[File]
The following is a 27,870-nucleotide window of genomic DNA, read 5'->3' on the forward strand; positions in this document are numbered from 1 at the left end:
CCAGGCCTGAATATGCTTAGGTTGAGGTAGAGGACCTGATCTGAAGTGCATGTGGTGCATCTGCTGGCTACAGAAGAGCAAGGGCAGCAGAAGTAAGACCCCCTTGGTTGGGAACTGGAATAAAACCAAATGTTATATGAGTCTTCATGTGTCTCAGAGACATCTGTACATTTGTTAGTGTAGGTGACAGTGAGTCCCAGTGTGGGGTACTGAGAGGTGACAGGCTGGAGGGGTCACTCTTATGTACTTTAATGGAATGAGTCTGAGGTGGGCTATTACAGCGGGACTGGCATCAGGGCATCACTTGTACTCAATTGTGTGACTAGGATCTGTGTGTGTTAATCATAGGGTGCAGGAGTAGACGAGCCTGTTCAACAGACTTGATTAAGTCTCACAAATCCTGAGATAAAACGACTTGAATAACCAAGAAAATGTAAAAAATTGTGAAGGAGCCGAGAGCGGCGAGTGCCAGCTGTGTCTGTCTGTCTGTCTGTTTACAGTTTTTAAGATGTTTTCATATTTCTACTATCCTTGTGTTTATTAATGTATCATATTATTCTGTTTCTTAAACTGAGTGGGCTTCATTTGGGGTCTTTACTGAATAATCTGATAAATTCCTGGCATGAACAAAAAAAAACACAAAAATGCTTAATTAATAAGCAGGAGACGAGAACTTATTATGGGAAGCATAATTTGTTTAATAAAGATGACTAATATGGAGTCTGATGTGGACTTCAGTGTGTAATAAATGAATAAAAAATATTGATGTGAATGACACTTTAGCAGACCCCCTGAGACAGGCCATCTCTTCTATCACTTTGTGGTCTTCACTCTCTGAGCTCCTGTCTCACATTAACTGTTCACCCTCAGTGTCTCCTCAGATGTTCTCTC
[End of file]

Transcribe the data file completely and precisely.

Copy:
The following is a 27,870-nucleotide window of genomic DNA, read 5'->3' on the forward strand; positions in this document are numbered from 1 at the left end:
CCAGGCCTGAATATGCTTAGGTTGAGGTAGAGGACCTGATCTGAAGTGCATGTGGTGCATCTGCTGGCTACAGAAGAGCAAGGGCAGCAGAAGTAAGACCCCCTTGGTTGGGAACTGGAATAAAACCAAATGTTATATGAGTCTTCATGTGTCTCAGAGACATCTGTACATTTGTTAGTGTAGGTGACAGTGAGTCCCAGTGTGGGGTACTGAGAGGTGACAGGCTGGAGGGGTCACTCTTATGTACTTTAATGGAATGAGTCTGAGGTGGGCTATTACAGCGGGACTGGCATCAGGGCATCACTTGTACTCAATTGTGTGACTAGGATCTGTGTGTGTTAATCATAGGGTGCAGGAGTAGACGAGCCTGTTCAACAGACTTGATTAAGTCTCACAAATCCTGAGATAAAACGACTTGAATAACCAAGAAAATGTAAAAAATTGTGAAGGAGCCGAGAGCGGCGAGTGCCAGCTGTGTCTGTCTGTCTGTCTGTTTACAGTTTTTAAGATGTTTTCATATTTCTACTATCCTTGTGTTTATTAATGTATCATATTATTCTGTTTCTTAAACTGAGTGGGCTTCATTTGGGGTCTTTACTGAATAATCTGATAAATTCCTGGCATGAACAAAAAAAAACACAAAAATGCTTAATTAATAAGCAGGAGACGAGAACTTATTATGGGAAGCATAATTTGTTTAATAAAGATGACTAATATGGAGTCTGATGTGGACTTCAGTGTGTAATAAATGAATAAAAAATATTGATGTGAATGACACTTTAGCAGACCCCCTGAGACAGGCCATCTCTTCTATCACTTTGTGGTCTTCACTCTCTGAGCTCCTGTCTCACATTAACTGTTCACCCTCAGTGTCTCCTCAGATGTTCTCTC